In the present issue of Arthritis Research & Therapy Naranjoand colleagues present data suggesting antirheumatic treatmentsdo modulate this increased risk [1]. The authorspresent on behalf of the QUEST-RA group, a largeinternational collaboration involving 48 rheumatologists in 15countries. Data were collected on 4,363 patients with RA in across-sectional manner, from patients and physicians byrecall and chart review. From this large dataset, the authorswere able to determine a number of facts. The patientpopulation was quite typical for established RA, and 9.3% ofthese patients reported having had cardiovascular disease orevents (heart attack and angina, coronary heart disease,coronary by-pass surgery, and stroke were included, but onlyif they occurred after RA had developed). The presence oftraditional risk factors was ascertained and, by comparingpatients with and without a cardiovascular event, most ofthese risk factors could be confirmed: higher age, male sex,hypertension, smoking (ever), diabetes, and hyperlipidemiawere all significantly associated with the risk forcardiovascular events. A more interesting finding was that thepresence of extraarticular disease clearly increased the risk ofcardiovascular events, confirming a previous publication byTuresson and colleagues [2].

The real importance of this study, however, may lie in thefinal analysis, presented in Table 5 of their paper, whichintends to determine to what extent antirheumatic treatmentmodulates the risk of cardiovascular disease [1]. To achievethis, the authors collected data from the physicians on thetreatments (glucocorticoids, conventional disease-modifyingantirheumatic drugs [DMARDs], and biologics) given to thepatients with start and stop dates. They then used theduration of treatment for each drug in each patientseparately as an independent variable in a multivariateanalysis where potential confounders were also included,including age and sex, other traditional risk factors, anddisease activity by the Disease Activity Score as well as theHealth Assessment Questionnaire disability index. Theseanalyses all show a negative relationship between the lengthof treatment with conventional DMARDs and the risk ofcardiovascular events; that is, longer duration of treatmentwith, say, methotrexate was associated with a somewhatlesser risk than a shorter duration of treatment with the sameagent. The risk reduction was quantitatively strongest withleflunomide, and was statistically significant in the moststringent analysis for all but two of the drugs under study. Asignificant but weaker relationship was also found, rathersurprisingly, with glucocorticoids, and, more in line withcurrent expectations, a stronger relationship with anti-TNFbiologics (other biologics were not assessed). The authorscautiously interpret these data as suggesting that effectiveantirheumatic treatment reduces the risk of cardiovasculardisease in patients with RA.Arthritis Research & Therapy Vol 10 No 2 van Vollenhoven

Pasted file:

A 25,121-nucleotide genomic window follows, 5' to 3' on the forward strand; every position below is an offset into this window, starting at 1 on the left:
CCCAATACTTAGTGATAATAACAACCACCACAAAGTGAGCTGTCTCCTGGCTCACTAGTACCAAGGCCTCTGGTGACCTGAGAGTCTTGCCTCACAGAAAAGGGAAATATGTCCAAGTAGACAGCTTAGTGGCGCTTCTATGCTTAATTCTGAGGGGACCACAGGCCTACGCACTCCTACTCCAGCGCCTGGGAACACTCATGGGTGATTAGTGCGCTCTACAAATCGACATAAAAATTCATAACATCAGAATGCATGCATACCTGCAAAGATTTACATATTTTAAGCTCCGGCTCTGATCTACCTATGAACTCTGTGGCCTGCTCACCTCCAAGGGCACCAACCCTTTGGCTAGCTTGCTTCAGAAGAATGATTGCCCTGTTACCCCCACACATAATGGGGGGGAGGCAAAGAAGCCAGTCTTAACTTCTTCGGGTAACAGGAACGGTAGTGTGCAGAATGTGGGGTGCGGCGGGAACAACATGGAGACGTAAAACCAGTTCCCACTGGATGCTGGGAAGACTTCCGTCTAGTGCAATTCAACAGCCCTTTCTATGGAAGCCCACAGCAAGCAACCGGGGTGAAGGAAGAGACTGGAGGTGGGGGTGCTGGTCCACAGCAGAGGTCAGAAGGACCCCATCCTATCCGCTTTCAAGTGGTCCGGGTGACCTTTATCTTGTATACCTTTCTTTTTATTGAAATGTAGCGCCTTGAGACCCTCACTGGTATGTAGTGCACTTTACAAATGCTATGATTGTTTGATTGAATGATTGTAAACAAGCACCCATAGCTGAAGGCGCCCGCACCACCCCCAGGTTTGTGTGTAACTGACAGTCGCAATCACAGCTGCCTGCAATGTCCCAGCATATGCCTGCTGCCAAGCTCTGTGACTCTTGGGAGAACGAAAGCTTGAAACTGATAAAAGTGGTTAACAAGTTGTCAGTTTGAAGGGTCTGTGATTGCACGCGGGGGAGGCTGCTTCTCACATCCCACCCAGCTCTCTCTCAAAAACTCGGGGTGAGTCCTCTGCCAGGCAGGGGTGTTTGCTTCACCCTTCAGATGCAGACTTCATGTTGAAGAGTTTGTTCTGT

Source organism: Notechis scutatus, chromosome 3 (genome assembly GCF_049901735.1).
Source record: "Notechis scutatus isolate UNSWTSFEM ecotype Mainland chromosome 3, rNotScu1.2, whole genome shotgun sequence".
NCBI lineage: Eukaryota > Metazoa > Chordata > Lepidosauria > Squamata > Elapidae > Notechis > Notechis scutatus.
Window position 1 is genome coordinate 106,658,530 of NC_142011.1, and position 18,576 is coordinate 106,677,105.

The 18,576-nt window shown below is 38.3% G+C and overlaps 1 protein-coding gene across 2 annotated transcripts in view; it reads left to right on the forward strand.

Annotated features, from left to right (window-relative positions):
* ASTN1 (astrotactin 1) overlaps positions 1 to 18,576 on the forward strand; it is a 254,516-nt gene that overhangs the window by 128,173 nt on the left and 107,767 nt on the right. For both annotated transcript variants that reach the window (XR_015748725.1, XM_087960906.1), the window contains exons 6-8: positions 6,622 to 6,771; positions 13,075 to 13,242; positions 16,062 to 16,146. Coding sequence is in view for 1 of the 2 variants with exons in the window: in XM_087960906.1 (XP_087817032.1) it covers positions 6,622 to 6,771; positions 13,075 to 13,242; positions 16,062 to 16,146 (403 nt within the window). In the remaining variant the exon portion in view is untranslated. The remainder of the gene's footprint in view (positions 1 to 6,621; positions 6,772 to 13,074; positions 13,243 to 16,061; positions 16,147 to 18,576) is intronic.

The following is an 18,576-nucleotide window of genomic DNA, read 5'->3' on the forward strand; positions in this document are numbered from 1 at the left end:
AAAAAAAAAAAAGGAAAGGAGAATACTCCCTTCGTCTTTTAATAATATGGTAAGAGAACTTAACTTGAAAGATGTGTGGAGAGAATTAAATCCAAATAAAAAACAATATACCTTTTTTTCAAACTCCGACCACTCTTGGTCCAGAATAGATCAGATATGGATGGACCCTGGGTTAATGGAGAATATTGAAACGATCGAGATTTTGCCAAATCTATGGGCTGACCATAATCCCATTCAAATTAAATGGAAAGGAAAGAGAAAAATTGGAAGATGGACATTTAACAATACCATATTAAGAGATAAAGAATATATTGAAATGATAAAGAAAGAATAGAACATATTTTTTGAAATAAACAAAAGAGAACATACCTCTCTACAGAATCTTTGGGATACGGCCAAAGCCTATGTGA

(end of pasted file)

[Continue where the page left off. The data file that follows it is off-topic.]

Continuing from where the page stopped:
This may well be true. The current study design – aretrospective cross-sectional review based in some part onpatient recall – and using internal comparisons rather than acontrol group, however, are not ideal to address this issue. Inparticular, the use of length of treatment as the variable ofinterest raises both conceptual and technical issues. Theconceptual question is whether the length of time that apatient stays on a treatment is a good indication that thepatient had good disease control during that time. Obviouslythis is not necessarily true at the individual level, but at thegroup level this approach may work reasonably well – asdemonstrated in a number of studies, including studies ofsurvival on drugs [3,4] and a study of radiological progressionin the first 2 years of disease [5].

The technical issues are more formidable. First of all, and as theauthors themselves admit, the study is subject to leftcensoring:those patients who died of a cardiovascular eventcould obviously not contribute data. One interpretation of thestudy is therefore that antirheumatic therapy does not changethe risk of a cardiovascular event, but increases the risk that theevent will prove fatal! Obviously this is a cynical interpretation ifthere ever was one, but it may serve to underscore thedifficulties with retrospective studies. Another problem is thatthe length of each treatment is restricted by the duration of thedisease itself: those patients with the shortest disease durationat inclusion would also be more likely to contribute shortertreatment courses than those with the longer disease duration.But, importantly, this particular problem would make the resultsgo the other way, so that the criticism in fact strengthens theconclusions. A final concern worth mentioning is a channelingbias: it is conceivable that patients were given antirheumatictherapies based in part on the perception of risks associatedwith these agents for that particular patient, and cardiovascularrisk factors might have played in that decision. An examplewould be that leflunomide would be chosen less often forpatients with hypertension, or that glucocorticoids would beavoided in patients with diabetes. When the authors controlledfor these known risk factors, however, the association betweentreatment and risk was generally maintained.

Taking these data at face value, it is quite striking that almostall of the antirheumatic therapies investigated provided abenefit. This would strongly argue against a specificpharmacologic effect separate from the antirheumatic effect,but rather supports the idea that this efficacy is conveyed bydecreasing the immune-mediated inflammatory processunderlying atherogenesis [6] and/or plaque instability [7].

The final message of Naranjo and colleagues’ paper, and onethat should be encouraging to those of us managing patients,is that our insistence on the sustained use of appropriateantirheumatic therapies, while not always the most popularwith patients, has been the right approach all along – not onlywith a view on the rheumatic disease itself, but also for thecardiovascular complications.In summary, the possibility that antirheumatic therapydecreases the risk for cardiovascular complications istantalizing. The current study, while not exactly proving thispoint, adds a further measure of support to the concept, andsuggests that it must now be formally addressed, either by arigorously designed and implemented prospective cohortapproach or by a controlled clinical trial.

Competing interests

The author declares that they have no competing interests.